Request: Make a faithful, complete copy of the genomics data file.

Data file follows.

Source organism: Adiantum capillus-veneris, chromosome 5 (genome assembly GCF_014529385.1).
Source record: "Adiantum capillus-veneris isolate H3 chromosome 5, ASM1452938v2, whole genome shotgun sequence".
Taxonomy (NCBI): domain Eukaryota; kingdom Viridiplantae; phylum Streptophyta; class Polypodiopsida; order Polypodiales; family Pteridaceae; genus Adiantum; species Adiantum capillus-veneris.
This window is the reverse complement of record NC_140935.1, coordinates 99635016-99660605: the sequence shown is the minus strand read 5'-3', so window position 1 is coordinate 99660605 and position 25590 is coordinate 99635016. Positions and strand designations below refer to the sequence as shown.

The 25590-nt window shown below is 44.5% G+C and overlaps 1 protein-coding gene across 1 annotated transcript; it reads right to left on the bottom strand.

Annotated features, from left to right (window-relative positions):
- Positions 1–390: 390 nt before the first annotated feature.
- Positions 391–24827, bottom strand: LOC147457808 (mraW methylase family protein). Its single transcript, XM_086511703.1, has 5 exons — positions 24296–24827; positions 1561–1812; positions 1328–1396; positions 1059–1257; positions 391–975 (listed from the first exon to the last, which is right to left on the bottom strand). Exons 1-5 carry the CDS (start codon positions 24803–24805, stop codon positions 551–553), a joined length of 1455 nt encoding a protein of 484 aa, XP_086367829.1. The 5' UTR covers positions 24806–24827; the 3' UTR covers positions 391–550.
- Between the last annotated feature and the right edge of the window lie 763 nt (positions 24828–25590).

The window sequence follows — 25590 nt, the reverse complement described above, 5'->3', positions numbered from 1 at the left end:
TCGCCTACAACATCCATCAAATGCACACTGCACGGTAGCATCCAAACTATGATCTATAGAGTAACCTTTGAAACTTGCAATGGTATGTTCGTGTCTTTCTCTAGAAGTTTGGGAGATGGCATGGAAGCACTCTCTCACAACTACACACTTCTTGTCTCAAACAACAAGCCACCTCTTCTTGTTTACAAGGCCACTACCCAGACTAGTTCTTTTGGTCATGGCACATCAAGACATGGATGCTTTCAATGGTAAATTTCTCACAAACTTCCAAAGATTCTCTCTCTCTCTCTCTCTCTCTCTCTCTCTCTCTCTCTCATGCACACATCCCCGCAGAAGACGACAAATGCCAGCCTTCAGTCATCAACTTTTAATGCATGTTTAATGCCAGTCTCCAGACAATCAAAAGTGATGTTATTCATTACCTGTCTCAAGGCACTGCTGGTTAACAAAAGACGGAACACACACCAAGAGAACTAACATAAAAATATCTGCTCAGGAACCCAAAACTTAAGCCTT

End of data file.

Source organism: Adiantum capillus-veneris, chromosome 5 (genome assembly GCF_014529385.1).
Source record: "Adiantum capillus-veneris isolate H3 chromosome 5, ASM1452938v2, whole genome shotgun sequence".
Taxonomy (NCBI): domain Eukaryota; kingdom Viridiplantae; phylum Streptophyta; class Polypodiopsida; order Polypodiales; family Pteridaceae; genus Adiantum; species Adiantum capillus-veneris.
This window is the reverse complement of record NC_140935.1, coordinates 99635016-99660605: the sequence shown is the minus strand read 5'-3', so window position 1 is coordinate 99660605 and position 25590 is coordinate 99635016. Positions and strand designations below refer to the sequence as shown.

The 25590-nt window shown below is 44.5% G+C and overlaps 1 protein-coding gene across 1 annotated transcript; it reads right to left on the bottom strand.

Annotated features, from left to right (window-relative positions):
- Positions 1–390: 390 nt before the first annotated feature.
- Positions 391–24827, bottom strand: LOC147457808 (mraW methylase family protein). Its single transcript, XM_086511703.1, has 5 exons — positions 24296–24827; positions 1561–1812; positions 1328–1396; positions 1059–1257; positions 391–975 (listed from the first exon to the last, which is right to left on the bottom strand). Exons 1-5 carry the CDS (start codon positions 24803–24805, stop codon positions 551–553), a joined length of 1455 nt encoding a protein of 484 aa, XP_086367829.1. The 5' UTR covers positions 24806–24827; the 3' UTR covers positions 391–550.
- Between the last annotated feature and the right edge of the window lie 763 nt (positions 24828–25590).

The window sequence follows — 25590 nt, the reverse complement described above, 5'->3', positions numbered from 1 at the left end:
TCGCCTACAACATCCATCAAATGCACACTGCACGGTAGCATCCAAACTATGATCTATAGAGTAACCTTTGAAACTTGCAATGGTATGTTCGTGTCTTTCTCTAGAAGTTTGGGAGATGGCATGGAAGCACTCTCTCACAACTACACACTTCTTGTCTCAAACAACAAGCCACCTCTTCTTGTTTACAAGGCCACTACCCAGACTAGTTCTTTTGGTCATGGCACATCAAGACATGGATGCTTTCAATGGTAAATTTCTCACAAACTTCCAAAGATTCTCTCTCTCTCTCTCTCTCTCTCTCTCTCTCTCTCTCTCATGCACACATCCCCGCAGAAGACGACAAATGCCAGCCTTCAGTCATCAACTTTTAATGCATGTTTAATGCCAGTCTCCAGACAATCAAAAGTGATGTTATTCATTACCTGTCTCAAGGCACTGCTGGTTAACAAAAGACGGAACACACACCAAGAGAACTAACATAAAAATATCTGCTCAGGAACCCAAAACTTAAGCCTT